Working with nature: Win-win for the California coast

researchers  seed eelgrass to restore a wetland in san francisco bay
A new report shows how shoring up dunes, marshes, and other natural ecosystems could protect California communities from sea-level rise, while bringing multiple benefits for people and ecosystems.
December 07, 2017
Media Contact— Katherine Leitzell / kleitzell@ucsd.edu / (858) 246-1661

At Surfers’ Point in Ventura, a dune restoration project has turned a crumbling parking lot into the most-visited beach in Ventura County. Farther north, a shuttered Army airfield near San Francisco was transformed into a tidal marsh that now beckons endangered and threatened species such as the salt marsh harvest mouse, and the California Ridgeway’s rail. At the same time, both projects are helping to reduce erosion and protect the coast from flooding and storm damage which is expected to increase with sea-level rise.

These projects are two of the five highlighted in a new report, Case Studies of Natural Shoreline Infrastructure in Coastal California. The report, led by Jenna Judge, California Sea Grant Postdoctoral Scholar and Coordinator of the San Francisco Bay and Outer Coast NOAA Sentinel Site Cooperative, shows how communities could protect their coastlines against rising seas using methods that enhance or restore naturally resilient ecosystems, rather than pouring concrete. It shows the potential of such natural projects to bring multiple benefits, and highlights key lessons learned that could help other communities implement similar solutions. So why aren’t projects like these already the norm for communities working to protect their coastlines?

“There is a knowledge gap regarding how to use nature-based approaches to protect California shores from sea-level rise,” says Judge. “The go-to approach tends to be hardening the shoreline with rip-rap or seawalls, but these structures can actually make the situation worse, increasing erosion and causing already vulnerable beaches to shrink even more.”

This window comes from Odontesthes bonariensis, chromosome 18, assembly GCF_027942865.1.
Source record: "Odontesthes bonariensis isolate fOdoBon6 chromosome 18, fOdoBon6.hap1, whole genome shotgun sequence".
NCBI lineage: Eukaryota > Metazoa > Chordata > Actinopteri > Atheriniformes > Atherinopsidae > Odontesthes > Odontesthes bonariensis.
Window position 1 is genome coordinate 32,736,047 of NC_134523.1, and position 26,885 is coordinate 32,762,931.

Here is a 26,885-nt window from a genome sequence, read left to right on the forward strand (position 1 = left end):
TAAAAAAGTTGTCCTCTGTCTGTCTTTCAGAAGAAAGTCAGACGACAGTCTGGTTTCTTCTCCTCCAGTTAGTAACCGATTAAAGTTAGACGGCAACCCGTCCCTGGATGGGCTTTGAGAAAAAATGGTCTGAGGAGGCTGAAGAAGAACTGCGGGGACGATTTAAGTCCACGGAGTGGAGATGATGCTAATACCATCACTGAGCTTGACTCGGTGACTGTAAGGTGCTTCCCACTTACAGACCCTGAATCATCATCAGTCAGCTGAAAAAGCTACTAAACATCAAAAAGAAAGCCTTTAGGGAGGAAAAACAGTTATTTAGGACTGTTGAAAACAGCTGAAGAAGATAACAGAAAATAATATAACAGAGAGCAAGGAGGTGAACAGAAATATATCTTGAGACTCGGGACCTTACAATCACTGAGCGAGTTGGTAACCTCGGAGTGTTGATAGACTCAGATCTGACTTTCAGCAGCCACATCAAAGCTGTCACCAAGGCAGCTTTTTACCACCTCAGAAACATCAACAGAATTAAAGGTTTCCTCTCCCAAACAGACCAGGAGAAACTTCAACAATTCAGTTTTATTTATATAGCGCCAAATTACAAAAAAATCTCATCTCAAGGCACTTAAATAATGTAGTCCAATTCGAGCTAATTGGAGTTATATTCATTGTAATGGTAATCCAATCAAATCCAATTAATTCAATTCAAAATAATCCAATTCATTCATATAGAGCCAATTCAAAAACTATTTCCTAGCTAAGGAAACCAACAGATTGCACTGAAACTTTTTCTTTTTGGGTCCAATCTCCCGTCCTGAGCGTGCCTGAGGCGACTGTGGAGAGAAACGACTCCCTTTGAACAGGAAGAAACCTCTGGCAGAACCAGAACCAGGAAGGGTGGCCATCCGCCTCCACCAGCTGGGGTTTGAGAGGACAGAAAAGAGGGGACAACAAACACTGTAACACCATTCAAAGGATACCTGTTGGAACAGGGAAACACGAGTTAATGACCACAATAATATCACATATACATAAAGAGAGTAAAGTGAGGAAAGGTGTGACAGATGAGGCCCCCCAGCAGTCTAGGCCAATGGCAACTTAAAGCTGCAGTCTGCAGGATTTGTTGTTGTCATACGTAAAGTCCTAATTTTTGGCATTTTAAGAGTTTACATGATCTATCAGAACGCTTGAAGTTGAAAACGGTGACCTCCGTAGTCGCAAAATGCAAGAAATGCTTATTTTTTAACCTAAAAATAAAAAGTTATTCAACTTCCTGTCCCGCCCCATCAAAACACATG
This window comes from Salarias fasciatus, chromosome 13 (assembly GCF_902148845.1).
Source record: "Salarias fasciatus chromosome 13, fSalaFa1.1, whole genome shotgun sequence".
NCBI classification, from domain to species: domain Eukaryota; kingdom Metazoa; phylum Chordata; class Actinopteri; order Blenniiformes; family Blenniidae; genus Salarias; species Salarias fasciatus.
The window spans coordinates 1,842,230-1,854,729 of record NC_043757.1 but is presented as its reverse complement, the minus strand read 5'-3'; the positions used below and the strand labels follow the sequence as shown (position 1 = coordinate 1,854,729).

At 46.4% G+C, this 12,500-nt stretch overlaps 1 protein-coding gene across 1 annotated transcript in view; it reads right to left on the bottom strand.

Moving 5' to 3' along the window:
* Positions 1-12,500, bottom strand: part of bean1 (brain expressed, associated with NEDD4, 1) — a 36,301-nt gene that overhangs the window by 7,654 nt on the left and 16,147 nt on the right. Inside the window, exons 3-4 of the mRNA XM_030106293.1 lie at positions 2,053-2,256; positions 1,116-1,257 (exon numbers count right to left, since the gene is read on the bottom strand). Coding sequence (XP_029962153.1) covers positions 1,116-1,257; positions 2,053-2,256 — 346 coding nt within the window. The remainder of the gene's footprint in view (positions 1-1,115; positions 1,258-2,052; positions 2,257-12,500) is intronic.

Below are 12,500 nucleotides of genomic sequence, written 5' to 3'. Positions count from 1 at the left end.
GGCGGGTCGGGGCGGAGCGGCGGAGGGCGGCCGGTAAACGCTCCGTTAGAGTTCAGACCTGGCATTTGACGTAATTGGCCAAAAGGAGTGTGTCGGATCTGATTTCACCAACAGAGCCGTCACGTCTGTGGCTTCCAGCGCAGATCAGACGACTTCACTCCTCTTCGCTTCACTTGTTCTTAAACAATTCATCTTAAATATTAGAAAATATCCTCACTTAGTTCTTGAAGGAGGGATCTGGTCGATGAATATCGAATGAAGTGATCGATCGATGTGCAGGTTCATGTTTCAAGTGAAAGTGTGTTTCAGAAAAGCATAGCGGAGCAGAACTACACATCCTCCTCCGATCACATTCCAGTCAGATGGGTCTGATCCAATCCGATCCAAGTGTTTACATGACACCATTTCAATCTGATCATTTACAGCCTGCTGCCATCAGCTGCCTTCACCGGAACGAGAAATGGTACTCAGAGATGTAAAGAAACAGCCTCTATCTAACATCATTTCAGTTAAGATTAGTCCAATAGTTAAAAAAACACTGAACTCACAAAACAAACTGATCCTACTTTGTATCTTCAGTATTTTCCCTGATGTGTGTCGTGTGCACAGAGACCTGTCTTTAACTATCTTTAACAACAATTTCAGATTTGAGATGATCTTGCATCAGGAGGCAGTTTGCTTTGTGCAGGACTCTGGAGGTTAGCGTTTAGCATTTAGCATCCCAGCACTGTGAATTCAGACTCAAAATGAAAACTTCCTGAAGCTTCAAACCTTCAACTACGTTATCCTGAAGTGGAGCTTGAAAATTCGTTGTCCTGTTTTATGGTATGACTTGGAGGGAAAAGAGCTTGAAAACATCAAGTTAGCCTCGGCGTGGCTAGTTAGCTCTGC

The new report, which Judge led in partnership with The Nature Conservancy, Point Blue, and Environmental Science Associates, lays the groundwork for coastal planners and local elected officials considering alternatives to deal with the impacts of rising seas. It shows that in many cases, natural restoration projects can succeed in not only protecting the coast, but restoring ecosystems, helping bring back endangered species, improving recreation and access opportunities, and supporting coastal economies.

Preparing for sea-level rise

By 2100, sea-level rise and flooding are expected to threaten nearly $100 billion in property along the California coast. However, the impacts will be felt differently in different places: coastal communities have different levels of vulnerability as well as different priorities and resources. In addition, estimates of sea-level rise vary widely along the California coast, with the likely rise by 2100 ranging from as little as 0.1 feet in Crescent City to as much as 3.6 feet in La Jolla according to a recent report by the California Ocean Protection Council.

To provide a broad view of the possible projects that have succeeded in different settings, Judge and colleagues who worked on the report chose the five case studies from a selection of 60 recent projects in California. They span the coast, and capture a range of approaches that fit a variety of coastal settings, both rural and urban, protected and exposed.

“There are no one-size-fits-all solutions. What will work best for a given area depends on the location and many other factors, and people need to consider what is the best fit for these situations,” says Judge.

Judge points out that California already has a wealth of experience in coastal restoration, and that much of this expertise may prove relevant to protecting the coast from sea-level rise. She says, “Some of this has been done with sea level rise in mind, and some not, but we know a lot--we’re not reinventing the wheel.”

More information

The five projects selected for this report span the California coast and represent different coastal settings and corresponding approaches:

The report was conducted as a component of “Identification of Natural Infrastructure Options for Adapting to Sea Level Rise,” a project under California’s Fourth Climate Assessment, which will also feature technical guidance on natural infrastructure deployment, and blueprints of suitable locations for natural infrastructure solutions in Monterey Bay and Ventura County.

Read the full report: Case Studies of Natural Shoreline Infrastructure in Coastal California

About California Sea Grant

NOAA’s California Sea Grant College Program funds marine research, education and outreach throughout California. Our headquarters is at Scripps Institution of Oceanography, University of California, San Diego; we are one of 33 Sea Grant programs in the National Oceanic and Atmospheric Administration (NOAA), U.S. Department of Commerce.